It was a cool November evening, I was walking down an old dirt road through the Oklahoma pines. There wasn’t anything special about this Tuesday evening, no cold front was coming, and it was in the middle of rifle season. “Why even bother go hunting?”, I thought to myself, but little did I know I was on what would be the most exciting hunt of my life.
Twenty sits in a stand, no shooters in range all year. Well I’ve seen a few, but there’s something you should know about me, I’m weird, yeah, real weird. I’m one of those guys that shoots a longbow, and wood arrows. I’m stubborn too, so rifle season didn’t stop me from taking my favorite stick to the woods. It’s not just any bow though, it was handcrafted in Montana by Trent Wengerd and shipped to me, one of a kind made just for me. I promised him it was going to win some buckles and kill some deer, and I wasn’t going to let him down. So, after all these sits in various stands over acorns, I decided to try something dangerous, something risky. I was going to hunt the bedding area, yes, I said the bedding area.
I knew if I wasn’t careful I could pressure the deer off my family’s eighty-acre plot. So, I hunted the mouth of the bedding area on a trail going to some oak thickets (the major food source I had been hunting). This area of the property burned down in a major forest fire a few years earlier. There were a lot of young pines and oak scrubs, with pockets of head high grass scattered throughout. Because all the trees were young and short, a tree-stand wasn’t an option, so I put my ghillie suit on and squeezed between a cluster of pines. I was only about ten yards from a fresh rub, which was on a heavily used trail. I trimmed some branches for a shooting lane, and had just begun to set my camera up on the tripod when I heard “CRUNCH CRUNCH”.
I looked up and I saw a buck about twenty yards away, walking straight towards me. I turned on my camera on and grabbed my bow, no time to focus the camera, he kept coming. Fifteen yards now, there was no shot, he was quartering towards me too hard. As he was about ten yards away he reached a small pine, and I knew he was going to have to walk around it, forcing him to turn more broadside. By the time he got around the tree he was only about eight yards away (no range finder, I walked this off after the shot.) and he was still quartering towards me, making this a tough shot, but one I was confident I could make. I quickly started my shot process, drew back, hit anchor, picked a spot, let go, and said a prayer (this last step is by far the most important of all when shooting trad). I watched the arrow connect two inches forward of where I aimed, and I heard the solid crack of the shoulder. My arrow snapped in half and the deer jumped skyward running in the air. Not only am I using a longbow, but its only forty-two pounds at my draw length. Yeah, this isn’t good I thought.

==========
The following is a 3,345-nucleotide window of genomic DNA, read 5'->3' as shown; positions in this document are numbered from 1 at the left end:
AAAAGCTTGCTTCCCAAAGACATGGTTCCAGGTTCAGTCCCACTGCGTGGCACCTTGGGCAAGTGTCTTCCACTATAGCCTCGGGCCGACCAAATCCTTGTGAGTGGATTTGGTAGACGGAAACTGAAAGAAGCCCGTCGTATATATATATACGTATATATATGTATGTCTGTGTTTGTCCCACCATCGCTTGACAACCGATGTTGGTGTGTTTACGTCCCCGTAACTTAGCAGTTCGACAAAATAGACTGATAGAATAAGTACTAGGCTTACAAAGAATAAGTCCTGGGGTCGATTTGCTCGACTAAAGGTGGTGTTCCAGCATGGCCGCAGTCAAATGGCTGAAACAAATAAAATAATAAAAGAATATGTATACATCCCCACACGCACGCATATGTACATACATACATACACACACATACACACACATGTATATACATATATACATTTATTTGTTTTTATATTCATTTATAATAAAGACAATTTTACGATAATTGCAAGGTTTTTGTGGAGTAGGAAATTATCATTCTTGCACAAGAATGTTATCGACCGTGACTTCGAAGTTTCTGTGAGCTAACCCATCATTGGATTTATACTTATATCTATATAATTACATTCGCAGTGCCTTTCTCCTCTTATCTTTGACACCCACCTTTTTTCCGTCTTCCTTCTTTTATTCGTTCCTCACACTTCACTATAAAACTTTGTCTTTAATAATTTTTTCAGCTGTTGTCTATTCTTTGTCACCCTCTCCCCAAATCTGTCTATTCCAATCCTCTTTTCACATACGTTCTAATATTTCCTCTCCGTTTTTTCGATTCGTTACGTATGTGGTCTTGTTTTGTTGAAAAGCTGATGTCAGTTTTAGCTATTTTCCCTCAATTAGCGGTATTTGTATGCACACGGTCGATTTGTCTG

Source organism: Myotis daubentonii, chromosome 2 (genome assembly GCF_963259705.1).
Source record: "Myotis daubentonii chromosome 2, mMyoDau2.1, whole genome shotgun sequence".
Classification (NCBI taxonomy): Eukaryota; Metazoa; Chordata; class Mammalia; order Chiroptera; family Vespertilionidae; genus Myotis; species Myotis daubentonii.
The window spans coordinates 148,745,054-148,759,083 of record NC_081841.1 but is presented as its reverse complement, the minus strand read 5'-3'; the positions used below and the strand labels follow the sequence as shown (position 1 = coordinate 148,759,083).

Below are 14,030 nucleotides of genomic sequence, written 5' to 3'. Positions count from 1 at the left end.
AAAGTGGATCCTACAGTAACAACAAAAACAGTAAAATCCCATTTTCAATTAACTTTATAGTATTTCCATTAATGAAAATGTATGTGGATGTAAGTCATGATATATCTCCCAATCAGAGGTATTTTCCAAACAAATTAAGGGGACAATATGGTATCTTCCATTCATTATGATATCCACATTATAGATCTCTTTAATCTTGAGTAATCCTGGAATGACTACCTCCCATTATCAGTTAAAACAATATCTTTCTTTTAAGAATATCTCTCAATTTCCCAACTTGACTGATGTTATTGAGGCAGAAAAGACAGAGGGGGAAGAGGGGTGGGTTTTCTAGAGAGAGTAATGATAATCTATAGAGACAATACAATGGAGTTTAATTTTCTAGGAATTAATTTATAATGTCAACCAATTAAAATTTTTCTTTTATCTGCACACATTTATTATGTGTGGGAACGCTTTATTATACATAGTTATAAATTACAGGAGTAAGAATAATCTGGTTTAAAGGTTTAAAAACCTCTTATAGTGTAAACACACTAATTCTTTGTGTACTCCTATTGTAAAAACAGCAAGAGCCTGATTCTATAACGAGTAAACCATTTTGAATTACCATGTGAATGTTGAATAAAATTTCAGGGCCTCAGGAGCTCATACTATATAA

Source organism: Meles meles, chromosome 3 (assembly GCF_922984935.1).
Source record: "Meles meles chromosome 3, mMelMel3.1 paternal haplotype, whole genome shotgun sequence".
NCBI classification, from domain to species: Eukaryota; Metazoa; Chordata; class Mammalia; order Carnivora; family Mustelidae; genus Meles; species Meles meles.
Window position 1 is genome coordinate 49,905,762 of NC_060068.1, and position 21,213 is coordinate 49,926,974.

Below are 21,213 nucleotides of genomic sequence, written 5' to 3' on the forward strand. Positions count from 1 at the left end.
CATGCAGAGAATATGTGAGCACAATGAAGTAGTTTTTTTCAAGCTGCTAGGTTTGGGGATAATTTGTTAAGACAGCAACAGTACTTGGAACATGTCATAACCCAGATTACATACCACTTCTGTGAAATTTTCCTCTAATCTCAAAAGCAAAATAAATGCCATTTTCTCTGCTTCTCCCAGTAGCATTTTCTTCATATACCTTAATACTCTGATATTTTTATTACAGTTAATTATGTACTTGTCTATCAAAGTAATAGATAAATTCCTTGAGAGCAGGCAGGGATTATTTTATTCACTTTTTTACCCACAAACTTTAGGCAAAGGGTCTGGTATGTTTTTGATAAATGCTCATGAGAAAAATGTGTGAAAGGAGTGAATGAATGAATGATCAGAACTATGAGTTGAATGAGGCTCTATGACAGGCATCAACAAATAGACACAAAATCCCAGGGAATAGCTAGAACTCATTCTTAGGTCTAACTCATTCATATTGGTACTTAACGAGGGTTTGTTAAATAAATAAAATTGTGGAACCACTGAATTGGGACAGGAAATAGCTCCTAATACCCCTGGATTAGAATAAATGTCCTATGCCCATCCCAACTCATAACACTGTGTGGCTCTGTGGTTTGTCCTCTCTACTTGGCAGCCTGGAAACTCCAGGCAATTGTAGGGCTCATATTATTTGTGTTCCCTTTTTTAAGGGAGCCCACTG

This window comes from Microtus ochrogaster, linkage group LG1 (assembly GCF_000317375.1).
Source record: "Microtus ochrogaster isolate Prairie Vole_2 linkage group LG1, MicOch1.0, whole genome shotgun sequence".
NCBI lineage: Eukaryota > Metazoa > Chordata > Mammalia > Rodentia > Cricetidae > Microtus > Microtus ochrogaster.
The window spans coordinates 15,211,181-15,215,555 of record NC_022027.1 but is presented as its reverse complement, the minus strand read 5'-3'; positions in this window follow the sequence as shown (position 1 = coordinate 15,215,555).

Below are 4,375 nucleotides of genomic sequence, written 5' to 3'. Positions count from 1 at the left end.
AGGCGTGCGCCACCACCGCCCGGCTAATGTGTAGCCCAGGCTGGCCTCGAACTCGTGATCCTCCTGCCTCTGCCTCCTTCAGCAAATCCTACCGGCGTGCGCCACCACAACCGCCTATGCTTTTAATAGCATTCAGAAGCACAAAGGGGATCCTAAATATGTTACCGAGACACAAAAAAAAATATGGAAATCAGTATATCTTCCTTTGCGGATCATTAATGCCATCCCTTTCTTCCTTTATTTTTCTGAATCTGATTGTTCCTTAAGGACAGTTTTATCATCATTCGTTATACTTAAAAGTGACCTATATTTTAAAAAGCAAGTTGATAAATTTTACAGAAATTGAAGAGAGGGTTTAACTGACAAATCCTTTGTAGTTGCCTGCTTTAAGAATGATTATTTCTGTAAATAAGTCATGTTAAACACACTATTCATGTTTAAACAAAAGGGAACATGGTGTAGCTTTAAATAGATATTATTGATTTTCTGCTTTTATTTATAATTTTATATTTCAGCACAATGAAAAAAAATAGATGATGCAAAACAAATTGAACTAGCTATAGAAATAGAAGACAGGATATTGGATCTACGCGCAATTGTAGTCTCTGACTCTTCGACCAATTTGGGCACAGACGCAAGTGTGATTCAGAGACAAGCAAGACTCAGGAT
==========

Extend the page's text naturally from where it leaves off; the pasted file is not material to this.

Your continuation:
I listened as the deer crashed through the forest full speed, till I couldn’t hear him anymore. After almost a minute of listening I realized I hadn’t been breathing I was so nervous. There was blood everywhere, I grabbed my arrow and backed out. The buck had snapped the arrow about 4 inches from the tip. After an hour I went back to start trailing the blood. I knew based off the angle, the arrow either got through to the lungs and he was dead by now, or it wasn’t a fatal hit, which gave me a little comfort. The deer had run through tall grass and it had already soaked up most of the blood, thirty yards later I was out of blood.
Fortunately, I knew of great a tracking team a few miles down the road. I gave my friend a call and he brought his dog (all state tracking laws were followed). The dog started at the beginning of the blood trail and followed the trail a good way with no blood. Then, she found new blood and yanked us through a couple brush piles, I was on my hands and knees thinking she found a rabbit trail. Then I saw him, my buck was piled up under some brush and tall grass. After looking at my GPS I saw he only went 120 yards. I know for a fact however I would have never found this deer if it wasn’t for the help of this smart pup, and if I can’t find a deer I will always call her, as I feel it is my duty to make every effort to recover any animal I’ve shot. When I got closer, I saw I had blown through the shoulder and hit the front of the lungs. I credit this to my efficient arrow setup and nothing else. I’ve heard of compound shooters with 70 pound bows not get through the shoulder. But luckily for me I was shooting a 617 grain arrow, which was tipped with 225 grain single bevel vandieman broadheads, made of solid steel.
After thanking the tracker and cleaning the deer, I was driving home. And I was reflecting on my hunt. The deer wouldn’t score close to my best mounts, and it didn’t have any special features about it. However, it will go down as my favorite hunt so far. You see, I chased a buck all last year with my longbow, and one day I decided to bring my rifle instead. The monster buck walked right under my longbow stand and I took him with a rifle. The whole year since I regretted not getting him with my bow. After this, I learned success to me wasn’t measured in the inches of antler on the buck (although that sure doesn’t hurt), but it’s measured in the hunt, and the effort I put into the hunt, as well as the experience as a whole.
Shooting a deer from the ground that close, with a weapon that requires dedication and skill, rewards a hunter with feeling of accomplishment like no other. I can’t help but grin when I think about using two sticks to kill a deer, and better yet, getting to honor some of the traditions of bow hunting.